2004 marked the 50th anniversary of the Godzilla films. The year saw the release of Godzilla: Final Wars where a number of actors from previous Godzilla films appeared as main characters or in cameo roles. Director Ryuhei Kitamura compared the film to a musician’s “Best of” albums. A charming thought, though the plot of the film appears quite erratic, in which the setting is of a future Earth where an alien invasion leaves only few human survivors who free Godzilla from his frozen prison to assist them. The film’s poster gives a reflection of the bizarreness, and the idea to have Godzilla right at the back, with bunch of other characters covering the creature, hardly seemed the way to remember 50 Godzilla years! The movie eventually turned out to be a box-office disappointment.

Toho Productions has not made a Godzilla movie since 2004. Hollywood studio Legendary Pictures, who has acquired the rights from Toho, has come in collaboration with Warner Bros. for a Hollywood reboot which is releasing in the USA on May 16, 2014. The new poster of this film looks like this (click for an enlarged version)…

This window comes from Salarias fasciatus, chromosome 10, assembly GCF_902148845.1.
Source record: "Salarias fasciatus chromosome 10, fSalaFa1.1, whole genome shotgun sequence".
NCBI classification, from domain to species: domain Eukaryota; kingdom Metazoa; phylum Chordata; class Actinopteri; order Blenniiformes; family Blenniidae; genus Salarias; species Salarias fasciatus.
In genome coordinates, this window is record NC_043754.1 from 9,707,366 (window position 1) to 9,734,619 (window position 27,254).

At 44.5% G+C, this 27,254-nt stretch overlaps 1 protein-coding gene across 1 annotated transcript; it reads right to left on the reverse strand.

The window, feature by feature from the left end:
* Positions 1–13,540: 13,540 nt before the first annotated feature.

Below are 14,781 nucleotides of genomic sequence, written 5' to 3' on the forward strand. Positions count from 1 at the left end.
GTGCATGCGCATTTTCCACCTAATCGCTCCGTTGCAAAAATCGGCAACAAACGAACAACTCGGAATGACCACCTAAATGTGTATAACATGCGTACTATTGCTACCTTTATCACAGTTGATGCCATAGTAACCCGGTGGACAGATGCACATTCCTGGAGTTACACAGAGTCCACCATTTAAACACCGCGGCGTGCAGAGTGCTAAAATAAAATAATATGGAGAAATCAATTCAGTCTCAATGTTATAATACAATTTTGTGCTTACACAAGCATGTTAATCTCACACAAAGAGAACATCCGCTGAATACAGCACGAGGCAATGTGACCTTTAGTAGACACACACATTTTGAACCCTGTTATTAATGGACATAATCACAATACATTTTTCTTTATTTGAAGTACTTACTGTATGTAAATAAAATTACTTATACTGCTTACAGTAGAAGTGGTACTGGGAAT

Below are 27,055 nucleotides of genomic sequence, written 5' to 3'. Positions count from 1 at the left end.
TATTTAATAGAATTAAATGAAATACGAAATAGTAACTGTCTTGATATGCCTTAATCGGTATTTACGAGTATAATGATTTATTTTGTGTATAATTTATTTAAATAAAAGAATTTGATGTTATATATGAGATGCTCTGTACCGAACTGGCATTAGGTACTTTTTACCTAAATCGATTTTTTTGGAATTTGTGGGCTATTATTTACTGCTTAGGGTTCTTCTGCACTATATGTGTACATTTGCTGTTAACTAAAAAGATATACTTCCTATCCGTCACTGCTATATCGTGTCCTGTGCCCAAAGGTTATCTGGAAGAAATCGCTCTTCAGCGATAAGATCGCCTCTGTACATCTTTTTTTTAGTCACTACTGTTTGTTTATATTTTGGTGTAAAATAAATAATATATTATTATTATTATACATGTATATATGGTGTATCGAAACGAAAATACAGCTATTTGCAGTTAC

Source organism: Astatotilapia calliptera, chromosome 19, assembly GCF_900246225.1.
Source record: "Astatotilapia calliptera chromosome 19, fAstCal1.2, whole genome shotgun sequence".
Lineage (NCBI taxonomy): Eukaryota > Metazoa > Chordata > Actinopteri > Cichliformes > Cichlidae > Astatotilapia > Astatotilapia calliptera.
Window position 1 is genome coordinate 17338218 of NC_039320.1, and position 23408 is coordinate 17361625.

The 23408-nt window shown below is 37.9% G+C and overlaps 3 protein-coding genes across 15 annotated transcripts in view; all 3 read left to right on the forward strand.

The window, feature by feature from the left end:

Godzilla Poster_2014

As far as posters go, it is an exquisite piece of work. We see the back of Godzilla as he lumbers on while the city burns, and men drop from the skies. There has been a lot of excitement about this film, ever since a concept art was shown in San Diego Comic-Con back in 2010. Director Gareth Edwards has promised that the movie would go back to the roots of Godzilla, that it would be gritty and respect the fans’ expectations from a Godzilla film;“It must be brilliant in every category because I’m a fan as well” is what he once said. We are only a few months away from finding out how true to his word Edwards is. But if the initial posters and teaser trailers are anything to go by, 2014’s Godzilla could be worth the 10 years’ wait for all Godzilla fans. Now let it roar!


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  1. Pingback: Bucks and Corn | From Godzilla to Godzilla